"None of us are gods, evil, good, or any other kind of god. We are mortal. If I am cut, I bleed. If you are cut, you bleed. We are all flesh and blood. We are born. We live. We die. The only thing that makes us different is that we are a new kind of human being , One day everyone in the world will be like us. We are Tomorrow People, Hsui Tai, and you are one of us!"
1973. Western involvement in Vietnam was winding down in South-East Asia. Watergate. The Troubles continue in Ireland. There are coups in Greece, Chile and Afghanistan. The Yom Kippur War. A global energy crisis. The Three-Day Week. Unemployment and inflation are rife in the United Kingdom. Nuclear weapons and the Cold War overshadow everything.
It was a dark time, so ITV charged former hippie and a producer for the BBC's Junior Points Of View Roger Price
to craft a low budget answer to ratings juggernaut Doctor Who
for Saturday tea-time television.
The Tomorrow People were Homo Superior
, the next stage in evolution with extraordinary abilities, typically telekinesis, telepathy and teleportation (here called "jaunting" from Alfred Bester's My Stars The Destination
). Their name was inspired from (or perhaps inspired) lyrics from David Bowie's Oh You Pretty Things
Between 1973 and 1979 The Tomorrow People
banded together to help usher in a new, peaceful age, fighting despotic governments and strange alien invasions.
Aided by alien
allies in the Galactic Federation, the Homo Superior, who were incapable of using violence to solve their problems, went head to head with a range of threats including their own government, the KGB, the Cyclops
and his shape-changing robot Jedikiah
, The Medusa
, the arch-criminal Spiridon
, alien paintings
, the Heart of Sogguth
, and Adolf Hitler
The Tomorrow People operated from their secret lab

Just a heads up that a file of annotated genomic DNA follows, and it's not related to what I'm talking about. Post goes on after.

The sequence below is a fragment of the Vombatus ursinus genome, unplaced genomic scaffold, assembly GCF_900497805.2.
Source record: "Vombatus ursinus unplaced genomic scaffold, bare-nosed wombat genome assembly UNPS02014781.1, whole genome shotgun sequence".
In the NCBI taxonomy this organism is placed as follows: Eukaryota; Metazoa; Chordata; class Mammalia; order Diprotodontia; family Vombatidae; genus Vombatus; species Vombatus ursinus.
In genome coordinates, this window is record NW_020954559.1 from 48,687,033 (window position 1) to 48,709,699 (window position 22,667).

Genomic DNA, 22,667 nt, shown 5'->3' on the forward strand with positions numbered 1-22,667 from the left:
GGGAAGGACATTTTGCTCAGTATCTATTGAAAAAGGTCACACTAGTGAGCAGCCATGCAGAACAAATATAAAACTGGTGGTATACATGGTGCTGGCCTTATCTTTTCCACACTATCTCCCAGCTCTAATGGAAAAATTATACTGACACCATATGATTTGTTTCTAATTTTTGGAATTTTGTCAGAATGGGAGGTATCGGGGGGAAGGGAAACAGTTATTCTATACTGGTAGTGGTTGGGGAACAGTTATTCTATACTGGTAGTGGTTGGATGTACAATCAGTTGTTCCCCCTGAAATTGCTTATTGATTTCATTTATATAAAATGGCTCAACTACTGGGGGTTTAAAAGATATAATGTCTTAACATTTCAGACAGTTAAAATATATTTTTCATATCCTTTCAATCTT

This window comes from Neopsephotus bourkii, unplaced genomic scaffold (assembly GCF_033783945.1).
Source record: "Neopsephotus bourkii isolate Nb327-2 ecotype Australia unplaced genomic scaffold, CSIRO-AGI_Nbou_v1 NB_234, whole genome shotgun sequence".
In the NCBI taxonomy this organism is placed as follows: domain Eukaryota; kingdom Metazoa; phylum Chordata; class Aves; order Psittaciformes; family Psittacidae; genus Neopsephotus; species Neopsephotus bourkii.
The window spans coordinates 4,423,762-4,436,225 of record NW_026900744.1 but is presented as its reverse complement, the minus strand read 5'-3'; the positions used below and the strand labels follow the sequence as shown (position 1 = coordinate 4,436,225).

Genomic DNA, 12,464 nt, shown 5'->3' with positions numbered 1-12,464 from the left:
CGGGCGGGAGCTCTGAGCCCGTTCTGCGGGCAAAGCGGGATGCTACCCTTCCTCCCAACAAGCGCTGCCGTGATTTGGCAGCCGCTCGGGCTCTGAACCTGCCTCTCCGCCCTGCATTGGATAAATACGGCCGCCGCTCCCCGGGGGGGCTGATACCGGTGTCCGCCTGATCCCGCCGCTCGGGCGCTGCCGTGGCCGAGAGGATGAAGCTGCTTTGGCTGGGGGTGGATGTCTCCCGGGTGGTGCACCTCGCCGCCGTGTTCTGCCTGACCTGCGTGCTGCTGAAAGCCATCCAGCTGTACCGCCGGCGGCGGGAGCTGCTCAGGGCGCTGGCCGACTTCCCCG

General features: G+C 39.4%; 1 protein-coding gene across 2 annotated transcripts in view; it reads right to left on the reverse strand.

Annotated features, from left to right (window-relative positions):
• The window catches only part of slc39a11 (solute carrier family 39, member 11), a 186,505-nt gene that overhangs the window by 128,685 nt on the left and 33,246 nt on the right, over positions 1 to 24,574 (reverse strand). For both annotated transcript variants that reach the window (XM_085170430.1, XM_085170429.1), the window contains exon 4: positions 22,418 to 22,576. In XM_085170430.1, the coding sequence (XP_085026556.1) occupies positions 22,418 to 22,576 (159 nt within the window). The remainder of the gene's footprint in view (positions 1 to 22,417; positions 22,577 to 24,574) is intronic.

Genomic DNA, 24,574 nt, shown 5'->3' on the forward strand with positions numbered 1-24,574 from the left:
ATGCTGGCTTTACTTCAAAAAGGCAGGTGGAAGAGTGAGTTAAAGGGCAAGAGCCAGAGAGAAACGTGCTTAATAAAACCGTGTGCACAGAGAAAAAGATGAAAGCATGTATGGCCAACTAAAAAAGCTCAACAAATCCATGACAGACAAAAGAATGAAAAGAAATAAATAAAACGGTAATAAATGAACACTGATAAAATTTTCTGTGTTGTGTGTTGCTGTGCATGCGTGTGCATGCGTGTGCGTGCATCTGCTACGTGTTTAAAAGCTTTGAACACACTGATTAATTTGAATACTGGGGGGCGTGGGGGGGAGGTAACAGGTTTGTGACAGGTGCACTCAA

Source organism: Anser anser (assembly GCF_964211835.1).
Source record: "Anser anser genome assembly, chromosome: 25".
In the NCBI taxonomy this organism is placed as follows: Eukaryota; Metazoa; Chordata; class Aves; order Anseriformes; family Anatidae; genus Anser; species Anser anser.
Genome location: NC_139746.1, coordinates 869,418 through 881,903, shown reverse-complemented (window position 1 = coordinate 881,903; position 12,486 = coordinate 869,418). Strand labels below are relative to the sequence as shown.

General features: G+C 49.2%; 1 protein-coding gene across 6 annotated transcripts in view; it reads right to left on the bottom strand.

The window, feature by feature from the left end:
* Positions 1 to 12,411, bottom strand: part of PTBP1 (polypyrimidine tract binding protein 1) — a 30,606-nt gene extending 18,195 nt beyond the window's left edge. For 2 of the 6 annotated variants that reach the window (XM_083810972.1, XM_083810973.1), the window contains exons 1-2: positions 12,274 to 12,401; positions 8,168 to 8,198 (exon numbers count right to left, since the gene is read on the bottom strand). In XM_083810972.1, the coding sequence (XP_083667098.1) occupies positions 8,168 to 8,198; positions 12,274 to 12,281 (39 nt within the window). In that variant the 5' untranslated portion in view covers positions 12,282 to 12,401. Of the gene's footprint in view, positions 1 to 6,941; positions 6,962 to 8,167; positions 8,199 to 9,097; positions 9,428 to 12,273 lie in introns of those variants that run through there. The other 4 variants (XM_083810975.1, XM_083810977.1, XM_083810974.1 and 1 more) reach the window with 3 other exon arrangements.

in a disused Tube station
, with the aid of advanced robot clone TIM
Sadly, the budget of The Tomorrow People
was even lower than that of Doctor Who
, although the "perfect dramatic expression of glam rock culture" was almost as popular at the time.
Price stuck with The Tomorrow People
as its main script writer for almost all of its 68 episodes over 22 stories
, some of which were more successful than others, but all of which showcased his anti-establishment views.
There are many episodes available on YouTube (despite the fact it is on DVD), but some two examples:
The Slaves of Jedikiah
, the first story: 1
The Blue and the Green
is considered one of the series high points: 1
A Man For Emily
is considered the most reviled of the series' original run for its high camp and perceived low quality, but is notable for being the TV debut of future Fifth Doctor Peter Davison in a blonde wig and barely-there costume
After eight seasons the show ended with War of the Empires
, by which time Price had moved to Canada and created an anarchic kids sketch comedy show called
You Can't Do That on Television
There were plans for further stories, as indicated by this now missing fan site
As the show aired before VHS was popular there were
and comics in magazines such as Look In
and TV Action. There was also an annual in 1979 which is available as a PDF
Some say it has not aged well
, others say it was never really that good anyway
, but it lives on in DVD format. (Reviews here
, for example).
In 1993, under the name Roger Damon Price, the show's creator returned
from Canada and, with the aid of American money, created a new version
of the Tomorrow People, a distinct but less successful show despite early hopes.
TIM was nowhere in evidence, instead he was an alien ship buried beneath the South Pacific.
Price penned the new series complete run
. It lasted just five stories, but Christopher Lee did turn up in The Rameses Connection
as Sam Rees.
A Bad Dream Gets Real
, the New Tomorrow People's unaired pilot, is on YouTube.
As with so many shows, it remains fondly remembered
despite its foibles. While it lacks a large web presence
there are several fan sites (Warning: plays jaunting sound) keeping the dream alive. You can even scope out some filming locations if you are in London, but Wood Lawn Station was demolished in 2000.
And here is an e-mail list archive of a fan lists from 1996/97 in case you want to know more.
Between 2001 and 2007, the original Tomorrow People continued as Big Finish audio adventures although the series audio is no longer available, as production ceased during the sixth series when Big Finish was unable to renew its licence. Trailers for many of the stories are archived.
The show has its own TV Tropes page too.
Bonuses: Billy Idol's Tomorrow People from his 1990s Cyberpunk LP.
Flintlock Dawn on Top Of The Pops with Tomorrow Person Mike on drums.